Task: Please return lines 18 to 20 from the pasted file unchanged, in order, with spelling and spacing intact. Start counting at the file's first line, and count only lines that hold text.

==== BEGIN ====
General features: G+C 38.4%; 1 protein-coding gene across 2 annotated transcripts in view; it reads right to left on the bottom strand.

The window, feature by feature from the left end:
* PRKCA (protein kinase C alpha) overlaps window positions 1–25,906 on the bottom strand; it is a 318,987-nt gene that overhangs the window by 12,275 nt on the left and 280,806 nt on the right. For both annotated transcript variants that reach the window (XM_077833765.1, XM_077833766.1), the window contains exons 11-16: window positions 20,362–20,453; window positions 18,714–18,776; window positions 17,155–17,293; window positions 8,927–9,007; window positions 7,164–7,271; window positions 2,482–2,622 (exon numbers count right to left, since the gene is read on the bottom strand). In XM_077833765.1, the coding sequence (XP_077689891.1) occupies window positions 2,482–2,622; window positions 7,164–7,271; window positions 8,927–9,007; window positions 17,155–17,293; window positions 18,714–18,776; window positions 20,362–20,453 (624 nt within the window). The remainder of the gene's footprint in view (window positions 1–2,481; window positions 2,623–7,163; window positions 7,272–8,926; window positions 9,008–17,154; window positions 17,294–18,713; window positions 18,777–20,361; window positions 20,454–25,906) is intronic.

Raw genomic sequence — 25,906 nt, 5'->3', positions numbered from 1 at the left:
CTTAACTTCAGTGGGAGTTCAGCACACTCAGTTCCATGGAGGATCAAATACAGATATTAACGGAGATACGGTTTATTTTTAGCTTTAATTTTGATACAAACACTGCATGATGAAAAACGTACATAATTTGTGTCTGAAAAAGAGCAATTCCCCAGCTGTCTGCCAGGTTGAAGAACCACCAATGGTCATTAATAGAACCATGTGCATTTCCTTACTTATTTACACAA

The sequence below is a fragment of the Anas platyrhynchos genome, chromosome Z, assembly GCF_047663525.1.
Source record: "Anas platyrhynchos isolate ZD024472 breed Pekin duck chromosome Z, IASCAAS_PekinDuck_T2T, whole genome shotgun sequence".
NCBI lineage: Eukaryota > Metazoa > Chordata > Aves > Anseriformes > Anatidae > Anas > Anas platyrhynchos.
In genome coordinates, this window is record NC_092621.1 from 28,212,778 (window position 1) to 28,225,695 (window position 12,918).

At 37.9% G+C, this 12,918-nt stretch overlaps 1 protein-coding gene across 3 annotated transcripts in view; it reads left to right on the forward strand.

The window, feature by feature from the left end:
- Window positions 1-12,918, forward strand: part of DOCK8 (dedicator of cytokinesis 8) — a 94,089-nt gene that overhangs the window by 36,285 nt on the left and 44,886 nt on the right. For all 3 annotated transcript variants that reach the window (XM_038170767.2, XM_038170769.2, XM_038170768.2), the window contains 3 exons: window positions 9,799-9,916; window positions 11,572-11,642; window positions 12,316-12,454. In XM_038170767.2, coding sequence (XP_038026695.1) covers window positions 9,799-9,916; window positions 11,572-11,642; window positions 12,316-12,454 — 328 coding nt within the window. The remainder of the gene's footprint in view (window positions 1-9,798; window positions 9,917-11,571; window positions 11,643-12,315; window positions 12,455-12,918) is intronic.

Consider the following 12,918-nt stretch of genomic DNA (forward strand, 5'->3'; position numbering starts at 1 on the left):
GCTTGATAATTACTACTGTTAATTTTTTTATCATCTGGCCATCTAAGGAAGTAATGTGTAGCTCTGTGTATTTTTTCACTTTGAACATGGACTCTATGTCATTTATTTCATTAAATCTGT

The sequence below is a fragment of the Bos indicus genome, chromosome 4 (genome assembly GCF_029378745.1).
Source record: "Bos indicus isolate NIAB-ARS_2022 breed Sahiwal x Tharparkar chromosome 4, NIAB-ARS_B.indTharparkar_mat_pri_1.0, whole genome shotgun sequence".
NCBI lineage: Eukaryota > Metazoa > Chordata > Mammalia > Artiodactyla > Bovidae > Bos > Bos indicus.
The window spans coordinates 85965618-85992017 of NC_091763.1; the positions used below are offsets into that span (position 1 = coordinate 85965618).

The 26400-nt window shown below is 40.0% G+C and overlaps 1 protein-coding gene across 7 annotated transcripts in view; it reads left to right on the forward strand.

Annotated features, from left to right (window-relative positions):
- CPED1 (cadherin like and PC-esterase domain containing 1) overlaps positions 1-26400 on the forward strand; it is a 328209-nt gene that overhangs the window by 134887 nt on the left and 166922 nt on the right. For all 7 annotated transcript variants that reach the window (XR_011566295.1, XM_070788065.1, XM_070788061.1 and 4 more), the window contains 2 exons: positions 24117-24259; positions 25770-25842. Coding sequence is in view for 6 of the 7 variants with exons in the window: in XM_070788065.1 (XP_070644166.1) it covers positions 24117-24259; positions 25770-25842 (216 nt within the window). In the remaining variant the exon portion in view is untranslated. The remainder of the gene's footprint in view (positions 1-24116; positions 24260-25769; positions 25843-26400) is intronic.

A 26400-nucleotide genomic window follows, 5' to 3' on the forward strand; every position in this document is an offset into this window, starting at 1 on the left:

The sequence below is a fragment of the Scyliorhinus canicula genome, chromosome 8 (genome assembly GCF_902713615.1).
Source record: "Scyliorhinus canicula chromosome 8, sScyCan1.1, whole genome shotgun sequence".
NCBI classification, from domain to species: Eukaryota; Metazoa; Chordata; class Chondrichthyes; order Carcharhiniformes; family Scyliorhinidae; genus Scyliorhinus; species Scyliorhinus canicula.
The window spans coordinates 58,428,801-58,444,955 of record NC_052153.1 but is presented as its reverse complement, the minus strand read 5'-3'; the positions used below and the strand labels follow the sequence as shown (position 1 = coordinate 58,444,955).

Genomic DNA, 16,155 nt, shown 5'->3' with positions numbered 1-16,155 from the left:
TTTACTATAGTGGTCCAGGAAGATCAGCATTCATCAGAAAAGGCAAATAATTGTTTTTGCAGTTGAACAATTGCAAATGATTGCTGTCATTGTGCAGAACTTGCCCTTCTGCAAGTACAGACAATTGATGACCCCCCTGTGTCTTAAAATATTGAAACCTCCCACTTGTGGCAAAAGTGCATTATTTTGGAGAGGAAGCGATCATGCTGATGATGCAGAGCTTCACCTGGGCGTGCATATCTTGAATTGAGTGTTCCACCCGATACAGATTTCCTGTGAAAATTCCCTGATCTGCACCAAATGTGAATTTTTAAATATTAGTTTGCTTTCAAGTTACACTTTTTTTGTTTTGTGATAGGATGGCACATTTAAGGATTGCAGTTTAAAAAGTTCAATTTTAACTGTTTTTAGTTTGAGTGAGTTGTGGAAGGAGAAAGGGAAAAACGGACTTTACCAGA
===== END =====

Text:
The window spans coordinates 85965618-85992017 of NC_091763.1; the positions used below are offsets into that span (position 1 = coordinate 85965618).

The 26400-nt window shown below is 40.0% G+C and overlaps 1 protein-coding gene across 7 annotated transcripts in view; it reads left to right on the forward strand.

Annotated features, from left to right (window-relative positions):